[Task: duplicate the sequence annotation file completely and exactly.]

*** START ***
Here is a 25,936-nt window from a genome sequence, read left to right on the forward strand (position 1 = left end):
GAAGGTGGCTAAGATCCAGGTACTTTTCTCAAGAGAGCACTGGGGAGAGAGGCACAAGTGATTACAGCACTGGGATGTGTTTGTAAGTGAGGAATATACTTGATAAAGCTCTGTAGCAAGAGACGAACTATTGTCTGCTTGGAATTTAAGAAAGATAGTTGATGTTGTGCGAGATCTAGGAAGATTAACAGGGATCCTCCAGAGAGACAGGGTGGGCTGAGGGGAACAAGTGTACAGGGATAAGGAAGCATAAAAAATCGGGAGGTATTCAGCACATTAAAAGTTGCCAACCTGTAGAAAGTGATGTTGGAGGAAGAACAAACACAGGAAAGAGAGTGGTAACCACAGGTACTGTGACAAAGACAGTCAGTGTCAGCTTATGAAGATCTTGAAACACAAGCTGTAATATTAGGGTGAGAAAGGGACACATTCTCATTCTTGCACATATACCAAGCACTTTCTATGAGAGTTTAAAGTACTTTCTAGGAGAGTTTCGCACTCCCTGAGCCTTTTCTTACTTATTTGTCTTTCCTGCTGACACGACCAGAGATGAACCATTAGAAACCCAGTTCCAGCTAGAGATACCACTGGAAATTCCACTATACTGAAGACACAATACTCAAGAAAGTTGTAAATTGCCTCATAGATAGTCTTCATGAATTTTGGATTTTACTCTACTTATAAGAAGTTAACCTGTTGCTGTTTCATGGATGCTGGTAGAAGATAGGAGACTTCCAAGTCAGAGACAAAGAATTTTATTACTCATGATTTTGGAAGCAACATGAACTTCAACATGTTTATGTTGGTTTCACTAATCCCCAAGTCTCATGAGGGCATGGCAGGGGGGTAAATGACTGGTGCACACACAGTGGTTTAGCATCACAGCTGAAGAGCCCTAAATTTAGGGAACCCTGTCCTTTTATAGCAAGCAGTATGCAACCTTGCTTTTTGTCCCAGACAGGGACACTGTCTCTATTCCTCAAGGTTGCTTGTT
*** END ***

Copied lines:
Here is a 25,936-nt window from a genome sequence, read left to right on the forward strand (position 1 = left end):
GAAGGTGGCTAAGATCCAGGTACTTTTCTCAAGAGAGCACTGGGGAGAGAGGCACAAGTGATTACAGCACTGGGATGTGTTTGTAAGTGAGGAATATACTTGATAAAGCTCTGTAGCAAGAGACGAACTATTGTCTGCTTGGAATTTAAGAAAGATAGTTGATGTTGTGCGAGATCTAGGAAGATTAACAGGGATCCTCCAGAGAGACAGGGTGGGCTGAGGGGAACAAGTGTACAGGGATAAGGAAGCATAAAAAATCGGGAGGTATTCAGCACATTAAAAGTTGCCAACCTGTAGAAAGTGATGTTGGAGGAAGAACAAACACAGGAAAGAGAGTGGTAACCACAGGTACTGTGACAAAGACAGTCAGTGTCAGCTTATGAAGATCTTGAAACACAAGCTGTAATATTAGGGTGAGAAAGGGACACATTCTCATTCTTGCACATATACCAAGCACTTTCTATGAGAGTTTAAAGTACTTTCTAGGAGAGTTTCGCACTCCCTGAGCCTTTTCTTACTTATTTGTCTTTCCTGCTGACACGACCAGAGATGAACCATTAGAAACCCAGTTCCAGCTAGAGATACCACTGGAAATTCCACTATACTGAAGACACAATACTCAAGAAAGTTGTAAATTGCCTCATAGATAGTCTTCATGAATTTTGGATTTTACTCTACTTATAAGAAGTTAACCTGTTGCTGTTTCATGGATGCTGGTAGAAGATAGGAGACTTCCAAGTCAGAGACAAAGAATTTTATTACTCATGATTTTGGAAGCAACATGAACTTCAACATGTTTATGTTGGTTTCACTAATCCCCAAGTCTCATGAGGGCATGGCAGGGGGGTAAATGACTGGTGCACACACAGTGGTTTAGCATCACAGCTGAAGAGCCCTAAATTTAGGGAACCCTGTCCTTTTATAGCAAGCAGTATGCAACCTTGCTTTTTGTCCCAGACAGGGACACTGTCTCTATTCCTCAAGGTTGCTTGTT